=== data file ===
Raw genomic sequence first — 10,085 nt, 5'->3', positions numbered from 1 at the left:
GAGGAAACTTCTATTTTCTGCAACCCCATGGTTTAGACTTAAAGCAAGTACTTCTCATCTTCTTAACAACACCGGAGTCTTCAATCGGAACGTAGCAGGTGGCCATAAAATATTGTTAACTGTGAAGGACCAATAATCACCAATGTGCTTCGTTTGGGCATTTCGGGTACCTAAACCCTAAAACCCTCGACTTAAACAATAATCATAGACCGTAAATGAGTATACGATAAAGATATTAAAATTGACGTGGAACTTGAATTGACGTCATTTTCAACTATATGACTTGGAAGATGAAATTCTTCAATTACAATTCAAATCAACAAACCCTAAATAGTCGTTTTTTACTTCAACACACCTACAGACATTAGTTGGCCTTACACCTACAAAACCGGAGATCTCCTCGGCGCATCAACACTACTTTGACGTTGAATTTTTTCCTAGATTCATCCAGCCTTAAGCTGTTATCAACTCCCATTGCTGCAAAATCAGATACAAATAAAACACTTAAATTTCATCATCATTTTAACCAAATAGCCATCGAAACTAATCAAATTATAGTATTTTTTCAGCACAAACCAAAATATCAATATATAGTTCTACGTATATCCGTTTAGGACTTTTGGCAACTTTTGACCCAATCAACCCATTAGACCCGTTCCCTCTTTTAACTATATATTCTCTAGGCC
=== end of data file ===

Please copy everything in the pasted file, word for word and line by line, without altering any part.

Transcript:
Raw genomic sequence first — 10,085 nt, 5'->3', positions numbered from 1 at the left:
GAGGAAACTTCTATTTTCTGCAACCCCATGGTTTAGACTTAAAGCAAGTACTTCTCATCTTCTTAACAACACCGGAGTCTTCAATCGGAACGTAGCAGGTGGCCATAAAATATTGTTAACTGTGAAGGACCAATAATCACCAATGTGCTTCGTTTGGGCATTTCGGGTACCTAAACCCTAAAACCCTCGACTTAAACAATAATCATAGACCGTAAATGAGTATACGATAAAGATATTAAAATTGACGTGGAACTTGAATTGACGTCATTTTCAACTATATGACTTGGAAGATGAAATTCTTCAATTACAATTCAAATCAACAAACCCTAAATAGTCGTTTTTTACTTCAACACACCTACAGACATTAGTTGGCCTTACACCTACAAAACCGGAGATCTCCTCGGCGCATCAACACTACTTTGACGTTGAATTTTTTCCTAGATTCATCCAGCCTTAAGCTGTTATCAACTCCCATTGCTGCAAAATCAGATACAAATAAAACACTTAAATTTCATCATCATTTTAACCAAATAGCCATCGAAACTAATCAAATTATAGTATTTTTTCAGCACAAACCAAAATATCAATATATAGTTCTACGTATATCCGTTTAGGACTTTTGGCAACTTTTGACCCAATCAACCCATTAGACCCGTTCCCTCTTTTAACTATATATTCTCTAGGCC